Mr. Cross focuses his analysis on the regulation of carcinogens. The choice is understandable as current risk assessment for carcinogens assumes linearity which is the gravamen of hormesis' complaint.7 However, potential implications of hormesis on non-carcinogens is also worth exploring. The following discussion adopts Mr. Cross' assumption, rightly or wrongly, that the hormetic effects noted in the Calabrese/Baldwin database do indeed constitute beneficial, or at least benign, effects.
Unlike carcinogens, risk assessment for non-carcinogens assumes a threshold effect. Such an approach, which is set forth in EPA's Integrated Risk Information System (IRIS), is obviously more compatible with the hormesis hypothesis than are the cancer guidelines.8 The unspoken assumption of the IRIS approach, however, is that below the established NOAEL there are no biologically significant effects from the chemical agent. Hormesis questions that assumption.
IRIS sets a "safe level," technically "an estimate (with uncertainty spanning perhaps an order of magnitude) of a daily exposure to the human population (including sensitive subgroups) that is likely to be without an appreciable risk to deleterious effects during a lifetime." In the case of drinking water standards, EPA calls such an exposure a Reference Dose (RfD), and derives the dose by determining a NOAEL, generally based on animal studies, and applying uncertainty factors (UFs). If a NOAEL is not evident from the study, an uncertainty factor of 10 is, by default, applied to the Lowest Observed Adverse Effect Level (LOAEL) to arrive at a presumed NOAEL. To the NOAEL are applied additional 10-fold UFs to account, where appropriate, for less-than-lifetime extrapolations as well as interspecies and intraspecies variation (sensitive sub-populations).9 If the data base is particularly flawed (or particularly strong), a modifying factor can also be applied, although in practice it rarely is.
Thus, under IRIS methodology the actual reference dose is set generally 100 to 1000 -fold below the established NOAEL; yet, the data base accumulated by Calabrese/Baldwin indicates that in many instances the maximum stimulatory response occurs at a dose four - to fivefold below the NOAEL.10 The question has been raised whether society is being short-changed, or at a minimum monetary resources squandered, by protecting to levels below those at which hormesis theory would indicate either pose no threat or are actually beneficial. It is a question that is more complicated than appears at first glance. However, application of current policies, mostly dictated by statute, would preclude reliance on hormesis to justify abandonment of the IRIS approach.11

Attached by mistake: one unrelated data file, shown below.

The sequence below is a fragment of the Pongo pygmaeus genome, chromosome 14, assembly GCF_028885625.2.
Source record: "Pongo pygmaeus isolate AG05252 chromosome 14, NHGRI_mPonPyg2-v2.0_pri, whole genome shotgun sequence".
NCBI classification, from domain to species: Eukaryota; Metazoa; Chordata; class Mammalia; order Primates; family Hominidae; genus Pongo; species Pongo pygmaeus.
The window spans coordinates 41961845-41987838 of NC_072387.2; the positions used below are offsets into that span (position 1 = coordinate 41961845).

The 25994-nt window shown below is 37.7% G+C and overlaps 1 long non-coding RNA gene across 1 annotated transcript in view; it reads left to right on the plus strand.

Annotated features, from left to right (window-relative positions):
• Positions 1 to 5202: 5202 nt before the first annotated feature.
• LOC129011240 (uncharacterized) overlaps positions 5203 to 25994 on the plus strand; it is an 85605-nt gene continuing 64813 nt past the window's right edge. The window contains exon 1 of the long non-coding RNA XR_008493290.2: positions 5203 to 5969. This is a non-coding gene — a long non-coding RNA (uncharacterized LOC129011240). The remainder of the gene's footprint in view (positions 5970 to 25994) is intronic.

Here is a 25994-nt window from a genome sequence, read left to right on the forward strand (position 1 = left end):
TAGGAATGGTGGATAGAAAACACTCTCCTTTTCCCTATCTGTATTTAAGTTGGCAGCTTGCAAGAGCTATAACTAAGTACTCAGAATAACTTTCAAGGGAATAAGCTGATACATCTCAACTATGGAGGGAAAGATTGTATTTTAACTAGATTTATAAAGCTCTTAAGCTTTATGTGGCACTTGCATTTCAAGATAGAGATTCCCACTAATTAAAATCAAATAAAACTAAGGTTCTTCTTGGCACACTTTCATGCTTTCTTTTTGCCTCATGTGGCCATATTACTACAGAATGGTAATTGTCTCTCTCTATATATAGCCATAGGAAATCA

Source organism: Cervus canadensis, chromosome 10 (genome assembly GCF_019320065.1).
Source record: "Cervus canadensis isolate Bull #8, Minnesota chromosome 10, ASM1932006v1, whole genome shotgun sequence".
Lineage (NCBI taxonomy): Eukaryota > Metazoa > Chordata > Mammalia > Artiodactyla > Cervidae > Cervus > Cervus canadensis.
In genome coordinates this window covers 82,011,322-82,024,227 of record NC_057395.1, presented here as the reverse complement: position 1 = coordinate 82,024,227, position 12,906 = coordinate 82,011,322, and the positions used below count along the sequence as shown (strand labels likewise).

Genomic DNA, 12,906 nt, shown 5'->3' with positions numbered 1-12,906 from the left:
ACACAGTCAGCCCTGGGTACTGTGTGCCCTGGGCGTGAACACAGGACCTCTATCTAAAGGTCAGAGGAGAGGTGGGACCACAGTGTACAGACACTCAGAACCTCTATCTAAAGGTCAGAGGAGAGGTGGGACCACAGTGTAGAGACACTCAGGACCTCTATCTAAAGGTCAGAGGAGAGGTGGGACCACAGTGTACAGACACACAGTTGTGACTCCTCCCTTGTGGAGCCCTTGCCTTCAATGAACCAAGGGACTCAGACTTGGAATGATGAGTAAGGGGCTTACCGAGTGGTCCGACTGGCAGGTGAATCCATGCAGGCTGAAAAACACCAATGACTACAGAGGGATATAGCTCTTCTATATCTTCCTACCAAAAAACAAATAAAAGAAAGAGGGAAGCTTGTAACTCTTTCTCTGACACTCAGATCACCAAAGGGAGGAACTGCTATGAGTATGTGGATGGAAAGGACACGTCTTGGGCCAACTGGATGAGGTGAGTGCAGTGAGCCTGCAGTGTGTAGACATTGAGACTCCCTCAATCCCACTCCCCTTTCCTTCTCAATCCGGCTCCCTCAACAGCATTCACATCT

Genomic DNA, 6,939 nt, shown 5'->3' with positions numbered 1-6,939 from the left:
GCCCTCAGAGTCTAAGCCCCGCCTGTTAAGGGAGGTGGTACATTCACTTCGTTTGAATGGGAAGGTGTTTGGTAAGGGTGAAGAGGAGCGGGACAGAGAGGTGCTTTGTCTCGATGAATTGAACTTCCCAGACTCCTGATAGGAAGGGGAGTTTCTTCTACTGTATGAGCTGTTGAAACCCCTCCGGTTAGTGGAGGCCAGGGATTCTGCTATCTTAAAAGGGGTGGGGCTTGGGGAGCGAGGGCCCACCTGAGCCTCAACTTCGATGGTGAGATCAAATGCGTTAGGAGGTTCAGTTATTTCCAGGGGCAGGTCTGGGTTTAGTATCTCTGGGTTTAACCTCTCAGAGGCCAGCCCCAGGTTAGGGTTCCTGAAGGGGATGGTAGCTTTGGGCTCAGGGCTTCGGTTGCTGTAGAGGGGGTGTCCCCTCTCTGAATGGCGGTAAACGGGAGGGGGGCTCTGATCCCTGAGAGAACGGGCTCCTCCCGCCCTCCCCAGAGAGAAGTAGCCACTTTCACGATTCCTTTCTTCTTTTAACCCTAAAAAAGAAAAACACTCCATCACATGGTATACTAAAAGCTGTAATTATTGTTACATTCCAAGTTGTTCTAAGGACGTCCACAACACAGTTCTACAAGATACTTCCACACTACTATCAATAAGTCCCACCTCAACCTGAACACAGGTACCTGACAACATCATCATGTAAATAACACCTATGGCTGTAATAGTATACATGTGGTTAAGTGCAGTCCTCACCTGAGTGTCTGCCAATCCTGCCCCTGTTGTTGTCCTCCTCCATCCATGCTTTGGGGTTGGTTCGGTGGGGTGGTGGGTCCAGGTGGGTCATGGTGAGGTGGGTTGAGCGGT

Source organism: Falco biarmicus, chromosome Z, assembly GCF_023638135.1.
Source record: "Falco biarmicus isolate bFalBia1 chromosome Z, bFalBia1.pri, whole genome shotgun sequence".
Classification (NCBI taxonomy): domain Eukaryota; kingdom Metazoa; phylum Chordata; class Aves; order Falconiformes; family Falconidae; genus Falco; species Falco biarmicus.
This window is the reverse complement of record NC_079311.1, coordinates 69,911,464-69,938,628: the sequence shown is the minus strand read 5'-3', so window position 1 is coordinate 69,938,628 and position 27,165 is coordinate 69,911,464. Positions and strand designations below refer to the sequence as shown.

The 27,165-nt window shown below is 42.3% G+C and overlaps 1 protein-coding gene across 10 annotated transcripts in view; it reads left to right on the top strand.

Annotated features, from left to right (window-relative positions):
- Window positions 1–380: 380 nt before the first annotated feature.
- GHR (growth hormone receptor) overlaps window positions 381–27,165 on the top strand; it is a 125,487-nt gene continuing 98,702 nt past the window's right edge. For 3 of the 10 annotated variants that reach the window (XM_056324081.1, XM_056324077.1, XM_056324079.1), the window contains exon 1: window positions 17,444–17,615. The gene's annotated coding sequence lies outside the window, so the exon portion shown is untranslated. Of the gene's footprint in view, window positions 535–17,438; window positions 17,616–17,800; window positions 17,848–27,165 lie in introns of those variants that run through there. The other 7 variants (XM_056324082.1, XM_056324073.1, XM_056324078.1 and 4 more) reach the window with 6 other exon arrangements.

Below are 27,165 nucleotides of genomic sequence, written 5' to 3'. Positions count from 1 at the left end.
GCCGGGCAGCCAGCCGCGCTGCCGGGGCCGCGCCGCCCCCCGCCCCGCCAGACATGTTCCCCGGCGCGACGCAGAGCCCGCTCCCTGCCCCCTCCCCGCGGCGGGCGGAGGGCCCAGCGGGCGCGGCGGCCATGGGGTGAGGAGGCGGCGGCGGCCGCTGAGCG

Assuming that hormesis exists, that hormetic effects are universally beneficial, and that they manifest at levels less than 10 fold below the NOAEL, what are the implications of the IRIS methodology? The answer of course is we do not know for sure; however, if you accept the assumptions and policy judgments of IRIS and the relevant environmental statutes discussed in Mr. Cross' article, application of IRIS still results in perfectly defensible practice. The confusion arises when one loses sight of the underlying purpose of IRIS and the UFs it incorporates. It must be remembered that NOAELs that are used as the starting point for IRIS calculations are almost always based on animal studies. IRIS assumes that humans may be more sensitive than any given animal model; in fact, it assumes, perhaps erroneously, that humans are 10 - fold more sensitive. If EPA is wrong, humans may miss out on hormetic effects at higher levels; if EPA is right, however, allowing exposure at levels predicted to be hormetic at 5 fold below the demonstrated NOAEL could result in adverse effects. The Calabrese/Baldwin database makes a case that a rat might benefit from a dose five - fold lower than the NOAEL derived from a rat study; but we tend not to know what the human NOAEL actually is. We have to make it up, purportedly by relying on conservative assumptions